On 4 November 2020 the Restriction of Public Sector Exit Payments Regulations 2020 come into force.
These regulations will place a cap of £95,000 on all public sector exit payments.
The measures have been expected for some time as the original proposals were made in 2015. However, it comes into effect at a time when the number of redundancies due to the COVID19 pandemic is expected to peak. Whilst this will primarily impact the private sector there will be pressure on public sector jobs too with expected budget cuts.
The cap will apply to all monies received at termination including any pay in lieu of notice that exceeds a total of three months’ pay.
However, there are exemptions in place for monies due in respect of untaken annual leave and payments made under a death in service scheme or for incapacity as a result of accident, injury or illness.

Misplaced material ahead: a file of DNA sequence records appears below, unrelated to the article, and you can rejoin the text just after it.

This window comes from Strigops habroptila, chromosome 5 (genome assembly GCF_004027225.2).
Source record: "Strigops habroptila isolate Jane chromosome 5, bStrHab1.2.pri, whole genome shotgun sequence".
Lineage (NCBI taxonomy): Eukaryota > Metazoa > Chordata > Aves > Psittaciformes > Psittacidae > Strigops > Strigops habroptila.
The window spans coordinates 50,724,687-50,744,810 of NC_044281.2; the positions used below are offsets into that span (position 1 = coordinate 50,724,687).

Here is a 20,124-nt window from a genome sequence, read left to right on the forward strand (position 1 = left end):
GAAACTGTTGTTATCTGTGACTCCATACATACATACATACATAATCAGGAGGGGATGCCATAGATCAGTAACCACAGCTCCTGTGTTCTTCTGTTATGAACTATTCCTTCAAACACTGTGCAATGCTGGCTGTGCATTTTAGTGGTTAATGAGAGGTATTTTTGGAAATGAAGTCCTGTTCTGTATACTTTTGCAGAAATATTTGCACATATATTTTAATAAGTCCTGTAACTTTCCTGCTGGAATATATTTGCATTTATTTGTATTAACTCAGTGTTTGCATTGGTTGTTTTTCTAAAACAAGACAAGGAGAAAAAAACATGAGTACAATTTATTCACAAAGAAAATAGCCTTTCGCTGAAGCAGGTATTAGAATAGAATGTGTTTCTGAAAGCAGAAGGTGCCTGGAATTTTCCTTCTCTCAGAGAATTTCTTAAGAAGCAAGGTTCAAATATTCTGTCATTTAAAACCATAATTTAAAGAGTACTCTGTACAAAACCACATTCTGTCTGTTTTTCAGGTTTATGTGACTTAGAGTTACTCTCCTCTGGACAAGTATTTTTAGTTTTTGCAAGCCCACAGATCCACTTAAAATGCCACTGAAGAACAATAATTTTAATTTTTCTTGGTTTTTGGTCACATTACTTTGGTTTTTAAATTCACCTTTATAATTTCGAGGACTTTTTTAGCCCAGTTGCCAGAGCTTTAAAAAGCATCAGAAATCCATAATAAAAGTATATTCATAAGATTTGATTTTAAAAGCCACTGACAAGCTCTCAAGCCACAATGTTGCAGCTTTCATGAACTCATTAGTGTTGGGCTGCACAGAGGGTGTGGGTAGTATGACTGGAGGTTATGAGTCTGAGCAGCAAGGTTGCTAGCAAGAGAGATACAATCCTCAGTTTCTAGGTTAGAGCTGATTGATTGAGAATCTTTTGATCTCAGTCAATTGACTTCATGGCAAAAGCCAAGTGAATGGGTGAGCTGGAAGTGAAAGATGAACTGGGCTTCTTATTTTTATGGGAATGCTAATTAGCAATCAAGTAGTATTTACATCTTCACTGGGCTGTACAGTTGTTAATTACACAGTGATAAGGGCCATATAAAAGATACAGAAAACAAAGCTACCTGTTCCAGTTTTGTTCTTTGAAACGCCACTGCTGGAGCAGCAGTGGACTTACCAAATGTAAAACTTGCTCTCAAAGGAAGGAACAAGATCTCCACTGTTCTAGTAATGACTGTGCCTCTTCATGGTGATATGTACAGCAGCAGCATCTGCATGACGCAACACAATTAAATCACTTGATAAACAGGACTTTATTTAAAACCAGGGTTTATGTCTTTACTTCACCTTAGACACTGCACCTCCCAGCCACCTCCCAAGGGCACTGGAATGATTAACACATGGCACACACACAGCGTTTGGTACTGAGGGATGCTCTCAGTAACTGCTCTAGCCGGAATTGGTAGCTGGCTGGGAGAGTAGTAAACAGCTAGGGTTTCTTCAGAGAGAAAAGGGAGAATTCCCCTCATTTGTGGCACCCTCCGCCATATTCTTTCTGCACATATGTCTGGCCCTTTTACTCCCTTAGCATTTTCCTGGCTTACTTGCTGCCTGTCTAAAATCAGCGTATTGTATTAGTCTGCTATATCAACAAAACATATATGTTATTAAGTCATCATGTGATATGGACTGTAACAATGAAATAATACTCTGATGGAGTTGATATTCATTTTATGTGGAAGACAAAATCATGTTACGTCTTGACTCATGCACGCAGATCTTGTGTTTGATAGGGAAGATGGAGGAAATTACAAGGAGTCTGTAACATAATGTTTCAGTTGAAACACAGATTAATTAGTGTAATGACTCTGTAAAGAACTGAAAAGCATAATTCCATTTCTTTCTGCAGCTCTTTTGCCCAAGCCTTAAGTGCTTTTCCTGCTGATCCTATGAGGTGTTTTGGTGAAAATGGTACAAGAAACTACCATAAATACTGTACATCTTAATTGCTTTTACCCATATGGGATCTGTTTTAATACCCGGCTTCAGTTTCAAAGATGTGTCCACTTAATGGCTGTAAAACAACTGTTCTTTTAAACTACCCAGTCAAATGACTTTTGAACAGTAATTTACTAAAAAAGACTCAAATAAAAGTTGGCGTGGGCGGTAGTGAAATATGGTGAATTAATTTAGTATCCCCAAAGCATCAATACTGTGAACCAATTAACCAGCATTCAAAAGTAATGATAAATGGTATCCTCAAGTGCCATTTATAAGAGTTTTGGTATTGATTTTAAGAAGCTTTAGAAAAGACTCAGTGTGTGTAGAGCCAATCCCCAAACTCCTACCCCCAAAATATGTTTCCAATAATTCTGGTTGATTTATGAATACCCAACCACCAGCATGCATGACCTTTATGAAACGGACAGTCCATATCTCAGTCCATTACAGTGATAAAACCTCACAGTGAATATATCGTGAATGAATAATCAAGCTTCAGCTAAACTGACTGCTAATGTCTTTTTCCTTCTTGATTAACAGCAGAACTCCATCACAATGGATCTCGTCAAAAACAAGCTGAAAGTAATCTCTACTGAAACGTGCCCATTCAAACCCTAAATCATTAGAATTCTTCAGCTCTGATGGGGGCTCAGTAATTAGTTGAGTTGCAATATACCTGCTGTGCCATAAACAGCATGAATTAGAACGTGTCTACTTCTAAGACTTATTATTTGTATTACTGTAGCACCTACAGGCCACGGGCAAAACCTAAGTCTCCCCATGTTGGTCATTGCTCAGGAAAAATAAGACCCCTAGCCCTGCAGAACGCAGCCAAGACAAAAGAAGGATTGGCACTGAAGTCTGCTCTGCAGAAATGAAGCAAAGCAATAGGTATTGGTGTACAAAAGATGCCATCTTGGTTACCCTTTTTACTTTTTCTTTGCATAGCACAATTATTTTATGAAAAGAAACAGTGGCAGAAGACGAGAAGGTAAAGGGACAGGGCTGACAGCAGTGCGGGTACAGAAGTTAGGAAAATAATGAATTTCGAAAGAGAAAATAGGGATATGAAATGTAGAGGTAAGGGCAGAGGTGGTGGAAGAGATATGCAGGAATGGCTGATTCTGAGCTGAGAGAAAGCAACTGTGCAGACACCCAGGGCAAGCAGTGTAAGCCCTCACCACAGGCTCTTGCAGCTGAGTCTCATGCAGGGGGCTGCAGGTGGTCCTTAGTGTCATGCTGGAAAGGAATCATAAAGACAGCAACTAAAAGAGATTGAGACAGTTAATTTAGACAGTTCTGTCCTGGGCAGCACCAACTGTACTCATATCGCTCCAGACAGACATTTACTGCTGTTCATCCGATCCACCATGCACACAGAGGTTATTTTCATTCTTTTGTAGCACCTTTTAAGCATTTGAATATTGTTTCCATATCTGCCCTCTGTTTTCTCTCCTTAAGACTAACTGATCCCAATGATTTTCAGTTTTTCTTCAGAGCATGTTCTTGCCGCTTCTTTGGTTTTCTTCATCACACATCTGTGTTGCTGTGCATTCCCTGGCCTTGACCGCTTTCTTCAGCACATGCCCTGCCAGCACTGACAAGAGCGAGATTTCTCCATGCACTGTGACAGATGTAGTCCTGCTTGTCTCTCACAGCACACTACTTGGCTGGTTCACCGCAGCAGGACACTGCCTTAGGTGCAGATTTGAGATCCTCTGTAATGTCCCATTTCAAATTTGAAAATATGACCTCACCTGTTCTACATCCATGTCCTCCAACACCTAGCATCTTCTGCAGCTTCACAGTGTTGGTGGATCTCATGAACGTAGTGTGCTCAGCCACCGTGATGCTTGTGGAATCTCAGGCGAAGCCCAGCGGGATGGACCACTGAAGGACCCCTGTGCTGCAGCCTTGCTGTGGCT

Further Treasury guidance is expected in relation to the status of exits agreements already made. However, it appears that the Regulations may have an impact if the exit and payment do not occur before the implementation date of 4 November 2020.
This means that if the terms relating to an exit were agreed beforehand where the exit payment is made after 4 November the cap would apply.
Employers in this situation would need to take a view as to whether a discretionary waiver would be appropriate.
The process of applying for a waiver
The process for applying for a waiver will vary by sector but in each case, it appears to require final sign off by a minister. Hopefully, the Treasury guidance will give further information as to what may be considered a good case for waiver other than ‘genuine hardship’.
There are some circumstances where a waiver will be mandatory; including where the obligation to make the exit payment arises as a result of a TUPE transfer, or where there are claims relating to discrimination, health safety issues or whistleblowing where it’s likely an Employment Tribunal would award a higher amount.